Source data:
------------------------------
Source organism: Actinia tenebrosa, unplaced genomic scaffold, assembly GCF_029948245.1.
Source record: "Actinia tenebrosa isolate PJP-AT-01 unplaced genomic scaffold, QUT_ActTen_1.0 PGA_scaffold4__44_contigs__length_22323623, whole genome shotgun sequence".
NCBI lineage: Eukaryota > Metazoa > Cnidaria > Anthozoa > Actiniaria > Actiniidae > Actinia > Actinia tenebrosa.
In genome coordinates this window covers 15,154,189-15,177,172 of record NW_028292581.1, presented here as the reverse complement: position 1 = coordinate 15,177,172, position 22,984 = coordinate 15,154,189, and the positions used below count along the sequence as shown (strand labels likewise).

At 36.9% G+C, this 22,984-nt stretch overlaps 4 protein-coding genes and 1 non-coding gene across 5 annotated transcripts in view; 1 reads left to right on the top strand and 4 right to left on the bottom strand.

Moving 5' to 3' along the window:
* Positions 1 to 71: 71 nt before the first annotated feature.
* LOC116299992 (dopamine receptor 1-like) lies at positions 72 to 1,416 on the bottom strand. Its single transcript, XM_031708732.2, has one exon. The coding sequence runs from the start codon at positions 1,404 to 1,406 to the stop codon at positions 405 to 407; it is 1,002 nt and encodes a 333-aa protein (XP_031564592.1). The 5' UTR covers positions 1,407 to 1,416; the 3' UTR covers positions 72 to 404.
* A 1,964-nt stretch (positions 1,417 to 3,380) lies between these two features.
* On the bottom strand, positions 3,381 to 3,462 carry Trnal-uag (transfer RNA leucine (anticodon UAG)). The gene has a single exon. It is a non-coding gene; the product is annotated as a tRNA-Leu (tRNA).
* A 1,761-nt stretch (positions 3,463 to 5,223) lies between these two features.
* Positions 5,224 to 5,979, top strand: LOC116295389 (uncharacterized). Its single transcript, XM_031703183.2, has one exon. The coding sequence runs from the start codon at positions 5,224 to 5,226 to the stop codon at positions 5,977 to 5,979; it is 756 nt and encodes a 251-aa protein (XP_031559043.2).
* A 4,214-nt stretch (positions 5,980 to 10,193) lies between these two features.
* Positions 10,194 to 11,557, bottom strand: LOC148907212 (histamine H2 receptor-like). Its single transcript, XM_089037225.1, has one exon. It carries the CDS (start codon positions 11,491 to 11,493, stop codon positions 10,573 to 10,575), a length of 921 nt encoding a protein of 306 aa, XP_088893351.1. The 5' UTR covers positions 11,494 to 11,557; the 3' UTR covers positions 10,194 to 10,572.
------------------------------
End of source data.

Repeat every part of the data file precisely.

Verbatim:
Source organism: Actinia tenebrosa, unplaced genomic scaffold, assembly GCF_029948245.1.
Source record: "Actinia tenebrosa isolate PJP-AT-01 unplaced genomic scaffold, QUT_ActTen_1.0 PGA_scaffold4__44_contigs__length_22323623, whole genome shotgun sequence".
NCBI lineage: Eukaryota > Metazoa > Cnidaria > Anthozoa > Actiniaria > Actiniidae > Actinia > Actinia tenebrosa.
In genome coordinates this window covers 15,154,189-15,177,172 of record NW_028292581.1, presented here as the reverse complement: position 1 = coordinate 15,177,172, position 22,984 = coordinate 15,154,189, and the positions used below count along the sequence as shown (strand labels likewise).

At 36.9% G+C, this 22,984-nt stretch overlaps 4 protein-coding genes and 1 non-coding gene across 5 annotated transcripts in view; 1 reads left to right on the top strand and 4 right to left on the bottom strand.

Moving 5' to 3' along the window:
* Positions 1 to 71: 71 nt before the first annotated feature.
* LOC116299992 (dopamine receptor 1-like) lies at positions 72 to 1,416 on the bottom strand. Its single transcript, XM_031708732.2, has one exon. The coding sequence runs from the start codon at positions 1,404 to 1,406 to the stop codon at positions 405 to 407; it is 1,002 nt and encodes a 333-aa protein (XP_031564592.1). The 5' UTR covers positions 1,407 to 1,416; the 3' UTR covers positions 72 to 404.
* A 1,964-nt stretch (positions 1,417 to 3,380) lies between these two features.
* On the bottom strand, positions 3,381 to 3,462 carry Trnal-uag (transfer RNA leucine (anticodon UAG)). The gene has a single exon. It is a non-coding gene; the product is annotated as a tRNA-Leu (tRNA).
* A 1,761-nt stretch (positions 3,463 to 5,223) lies between these two features.
* Positions 5,224 to 5,979, top strand: LOC116295389 (uncharacterized). Its single transcript, XM_031703183.2, has one exon. The coding sequence runs from the start codon at positions 5,224 to 5,226 to the stop codon at positions 5,977 to 5,979; it is 756 nt and encodes a 251-aa protein (XP_031559043.2).
* A 4,214-nt stretch (positions 5,980 to 10,193) lies between these two features.
* Positions 10,194 to 11,557, bottom strand: LOC148907212 (histamine H2 receptor-like). Its single transcript, XM_089037225.1, has one exon. It carries the CDS (start codon positions 11,491 to 11,493, stop codon positions 10,573 to 10,575), a length of 921 nt encoding a protein of 306 aa, XP_088893351.1. The 5' UTR covers positions 11,494 to 11,557; the 3' UTR covers positions 10,194 to 10,572.